How a Record Player Works


Record players, also known as turntables, is perhaps some of the most popular technology that is still in rage today. Modern day CDs and MP3 players may still dominate the music scenario but there’s a unique charm about vinyl record players that make them so special.

It’s fascinating to see the needle glide across the groove of a record and play sounds that are richer and fuller. In this article we will look inside the technology that works behind the turntable to create soulful music.

Let’s find out how vinyl record player works

The turntable is mainly made up of three components – the base, the platter and the arm.

The Base

The base or bottom of a turntable may be made of any type of material ranging from wood to plastic. It also comes in diverse shapes. The most important task of all is to make the entire system work. The base component of the record player includes the motor, either using a wheel system, direct drive or belt.

This helps to rotate the platter on which the disc or record is placed. The base is one place that gets creative finishes from the manufacturers. It may be a black lacquered ring or natural wood finish.

The Platter

The platter is an extremely important part of the record player as this is the place where the records are placed. It is responsible for maintaining the speed and consistency of the vinyl records. Most high-end record players will include a platter made from heavy and expensive materials such as ultra-weighted aluminum.

The reason behind the richer and better sound quality of expensive players is the presence of a heavy platter. If the manufacturer uses a light platter in the making, it results in a rattling sound from the motor. So, if you want a record player that produces a steady and rich sound, make sure you choose the one with a heavy platter (preferably made of metal).

Most models will have a rubber mat on the top of the platter to protect the disc from getting scratches. They may also have an external platter covering to keep away dust from accumulating on the system.

The optimal speed at which most standard platters spin or rotate is 45 RPM, and that’s why some record players are also known as forty-fives.

The Tone Arm & Cartridge

The arm is the most sophisticated part of the record player and it needs to be handled with utmost care. The arm is attached separately from the base, away from the platter, to reduce the risk of vibration. The tonearm brings in all the power and life into a small package.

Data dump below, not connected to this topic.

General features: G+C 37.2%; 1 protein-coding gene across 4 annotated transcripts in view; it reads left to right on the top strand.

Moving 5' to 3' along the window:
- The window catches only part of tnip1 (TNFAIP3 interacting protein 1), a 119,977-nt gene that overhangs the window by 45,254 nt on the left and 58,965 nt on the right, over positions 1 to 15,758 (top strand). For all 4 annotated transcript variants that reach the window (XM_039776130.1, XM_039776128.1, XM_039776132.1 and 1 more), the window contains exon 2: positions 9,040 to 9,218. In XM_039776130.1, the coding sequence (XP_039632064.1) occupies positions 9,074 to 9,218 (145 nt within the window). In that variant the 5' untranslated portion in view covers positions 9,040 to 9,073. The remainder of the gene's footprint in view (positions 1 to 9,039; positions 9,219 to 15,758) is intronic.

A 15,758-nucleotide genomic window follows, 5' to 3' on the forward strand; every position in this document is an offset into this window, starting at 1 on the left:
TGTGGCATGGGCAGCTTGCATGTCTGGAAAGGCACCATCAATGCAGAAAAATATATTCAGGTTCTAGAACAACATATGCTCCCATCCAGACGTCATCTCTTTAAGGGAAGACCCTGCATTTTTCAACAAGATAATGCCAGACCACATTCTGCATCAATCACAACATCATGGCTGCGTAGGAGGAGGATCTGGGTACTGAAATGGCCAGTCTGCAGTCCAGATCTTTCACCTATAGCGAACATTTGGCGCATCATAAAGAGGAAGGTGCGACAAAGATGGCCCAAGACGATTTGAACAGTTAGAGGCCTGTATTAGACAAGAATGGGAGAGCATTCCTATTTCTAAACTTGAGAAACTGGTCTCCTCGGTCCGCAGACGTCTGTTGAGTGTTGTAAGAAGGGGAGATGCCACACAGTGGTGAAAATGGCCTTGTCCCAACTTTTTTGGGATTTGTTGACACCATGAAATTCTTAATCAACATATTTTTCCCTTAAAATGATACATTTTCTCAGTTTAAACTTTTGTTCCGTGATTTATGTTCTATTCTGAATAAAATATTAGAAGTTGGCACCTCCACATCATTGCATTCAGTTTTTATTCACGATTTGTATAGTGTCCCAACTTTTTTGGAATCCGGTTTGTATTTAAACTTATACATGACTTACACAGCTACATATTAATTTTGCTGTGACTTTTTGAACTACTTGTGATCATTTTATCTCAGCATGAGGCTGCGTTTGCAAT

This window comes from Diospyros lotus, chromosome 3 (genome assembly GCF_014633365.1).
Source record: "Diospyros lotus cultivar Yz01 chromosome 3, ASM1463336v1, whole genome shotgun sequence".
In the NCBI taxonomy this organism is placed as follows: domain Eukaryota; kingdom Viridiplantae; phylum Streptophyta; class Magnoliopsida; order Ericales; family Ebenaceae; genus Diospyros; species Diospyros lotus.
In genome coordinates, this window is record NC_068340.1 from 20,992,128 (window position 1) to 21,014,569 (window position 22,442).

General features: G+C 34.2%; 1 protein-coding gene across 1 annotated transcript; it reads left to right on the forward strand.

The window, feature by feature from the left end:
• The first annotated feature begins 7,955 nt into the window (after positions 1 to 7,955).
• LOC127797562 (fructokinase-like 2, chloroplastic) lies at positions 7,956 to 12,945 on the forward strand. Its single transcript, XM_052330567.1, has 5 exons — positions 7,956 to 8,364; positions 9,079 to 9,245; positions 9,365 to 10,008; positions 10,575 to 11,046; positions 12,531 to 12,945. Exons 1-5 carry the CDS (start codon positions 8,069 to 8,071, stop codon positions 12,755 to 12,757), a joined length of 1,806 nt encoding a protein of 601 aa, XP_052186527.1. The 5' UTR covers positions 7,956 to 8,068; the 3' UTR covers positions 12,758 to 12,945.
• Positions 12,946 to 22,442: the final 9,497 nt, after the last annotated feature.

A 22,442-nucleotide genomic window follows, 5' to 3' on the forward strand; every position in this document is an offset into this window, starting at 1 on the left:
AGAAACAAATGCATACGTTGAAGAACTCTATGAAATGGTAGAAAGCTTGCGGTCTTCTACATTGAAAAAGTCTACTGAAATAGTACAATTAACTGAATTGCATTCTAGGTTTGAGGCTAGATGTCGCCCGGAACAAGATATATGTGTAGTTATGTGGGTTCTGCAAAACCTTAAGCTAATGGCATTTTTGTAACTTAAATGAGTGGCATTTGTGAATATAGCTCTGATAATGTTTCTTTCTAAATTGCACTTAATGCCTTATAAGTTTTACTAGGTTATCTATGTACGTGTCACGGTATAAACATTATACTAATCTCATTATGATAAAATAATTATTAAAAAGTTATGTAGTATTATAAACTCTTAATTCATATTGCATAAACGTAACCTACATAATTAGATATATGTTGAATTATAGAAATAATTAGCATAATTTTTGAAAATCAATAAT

To start with, it must be easily moveable and flexible. At the same time, it should also be heavy and sturdy enough to not be disturbed by the motor at the base. The arm should not have any friction to avoid damaging or scratching the record. It should preferably remain at a steady angle to prevent any form of record damage.

You will find the cartridge at the place where the toning arm ends and this is the piece which creates all the magic. Even though the cartridge is small, a rectangular piece uses the electromagnetic induction to covert the grooves of a record into electronic sound waves.

The cartridge includes a removable stylus which is mainly made from shaved diamond (just a few micrometers thick) in soft plastic which comes in contact with the grooves. The cartridge may either be made from a moving coil system or a moving magnet.


When all the above components fall in line and play in harmony, you get the melodious sound that makes a music lover nostalgic. No wonder the turntable is an extremely interesting work of engineering and art combined together. Audiophiles swear by this technology which makes them feel alive.

Even though modern systems are lighter, portable and more advanced in technology, there’s something special about these record players that makes them so popular even today.

When you envision a romantic dance with the love of your life, you don’t think of an MP3 or CD player, but rather a vintage record player playing in the background to create that ‘perfect’ setting.

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Steve Bee is a musician, audiophile, author and publisher. Drawing on his extensive experience with audio equipment and music, Steve and his team share insight into the world of vinyl and audio.

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